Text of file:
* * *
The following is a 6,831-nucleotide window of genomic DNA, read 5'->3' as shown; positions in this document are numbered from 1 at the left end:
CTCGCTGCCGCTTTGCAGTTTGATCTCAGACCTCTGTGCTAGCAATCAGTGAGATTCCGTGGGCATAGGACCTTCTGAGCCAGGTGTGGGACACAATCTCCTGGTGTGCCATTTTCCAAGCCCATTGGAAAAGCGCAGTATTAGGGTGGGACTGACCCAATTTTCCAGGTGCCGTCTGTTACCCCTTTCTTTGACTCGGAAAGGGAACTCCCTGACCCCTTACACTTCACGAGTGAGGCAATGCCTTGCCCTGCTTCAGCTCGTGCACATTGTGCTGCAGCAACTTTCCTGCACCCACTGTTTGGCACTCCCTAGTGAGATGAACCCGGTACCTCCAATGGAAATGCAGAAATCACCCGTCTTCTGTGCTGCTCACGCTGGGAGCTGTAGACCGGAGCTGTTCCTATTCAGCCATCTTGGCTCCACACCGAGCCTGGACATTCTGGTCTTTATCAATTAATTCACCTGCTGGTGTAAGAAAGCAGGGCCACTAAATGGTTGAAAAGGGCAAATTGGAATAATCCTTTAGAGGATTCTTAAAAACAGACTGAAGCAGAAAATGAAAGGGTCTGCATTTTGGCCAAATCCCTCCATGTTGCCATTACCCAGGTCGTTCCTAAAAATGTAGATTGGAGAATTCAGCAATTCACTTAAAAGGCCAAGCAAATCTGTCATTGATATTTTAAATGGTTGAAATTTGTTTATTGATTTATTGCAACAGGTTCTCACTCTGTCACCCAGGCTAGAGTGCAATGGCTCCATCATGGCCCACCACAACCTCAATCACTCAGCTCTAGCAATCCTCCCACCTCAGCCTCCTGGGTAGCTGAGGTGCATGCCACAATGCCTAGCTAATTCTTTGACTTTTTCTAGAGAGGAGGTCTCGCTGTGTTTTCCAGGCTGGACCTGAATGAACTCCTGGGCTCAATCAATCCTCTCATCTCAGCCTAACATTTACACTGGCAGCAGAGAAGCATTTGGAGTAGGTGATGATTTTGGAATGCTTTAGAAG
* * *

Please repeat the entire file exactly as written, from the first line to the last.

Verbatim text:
The following is a 6,831-nucleotide window of genomic DNA, read 5'->3' as shown; positions in this document are numbered from 1 at the left end:
CTCGCTGCCGCTTTGCAGTTTGATCTCAGACCTCTGTGCTAGCAATCAGTGAGATTCCGTGGGCATAGGACCTTCTGAGCCAGGTGTGGGACACAATCTCCTGGTGTGCCATTTTCCAAGCCCATTGGAAAAGCGCAGTATTAGGGTGGGACTGACCCAATTTTCCAGGTGCCGTCTGTTACCCCTTTCTTTGACTCGGAAAGGGAACTCCCTGACCCCTTACACTTCACGAGTGAGGCAATGCCTTGCCCTGCTTCAGCTCGTGCACATTGTGCTGCAGCAACTTTCCTGCACCCACTGTTTGGCACTCCCTAGTGAGATGAACCCGGTACCTCCAATGGAAATGCAGAAATCACCCGTCTTCTGTGCTGCTCACGCTGGGAGCTGTAGACCGGAGCTGTTCCTATTCAGCCATCTTGGCTCCACACCGAGCCTGGACATTCTGGTCTTTATCAATTAATTCACCTGCTGGTGTAAGAAAGCAGGGCCACTAAATGGTTGAAAAGGGCAAATTGGAATAATCCTTTAGAGGATTCTTAAAAACAGACTGAAGCAGAAAATGAAAGGGTCTGCATTTTGGCCAAATCCCTCCATGTTGCCATTACCCAGGTCGTTCCTAAAAATGTAGATTGGAGAATTCAGCAATTCACTTAAAAGGCCAAGCAAATCTGTCATTGATATTTTAAATGGTTGAAATTTGTTTATTGATTTATTGCAACAGGTTCTCACTCTGTCACCCAGGCTAGAGTGCAATGGCTCCATCATGGCCCACCACAACCTCAATCACTCAGCTCTAGCAATCCTCCCACCTCAGCCTCCTGGGTAGCTGAGGTGCATGCCACAATGCCTAGCTAATTCTTTGACTTTTTCTAGAGAGGAGGTCTCGCTGTGTTTTCCAGGCTGGACCTGAATGAACTCCTGGGCTCAATCAATCCTCTCATCTCAGCCTAACATTTACACTGGCAGCAGAGAAGCATTTGGAGTAGGTGATGATTTTGGAATGCTTTAGAAG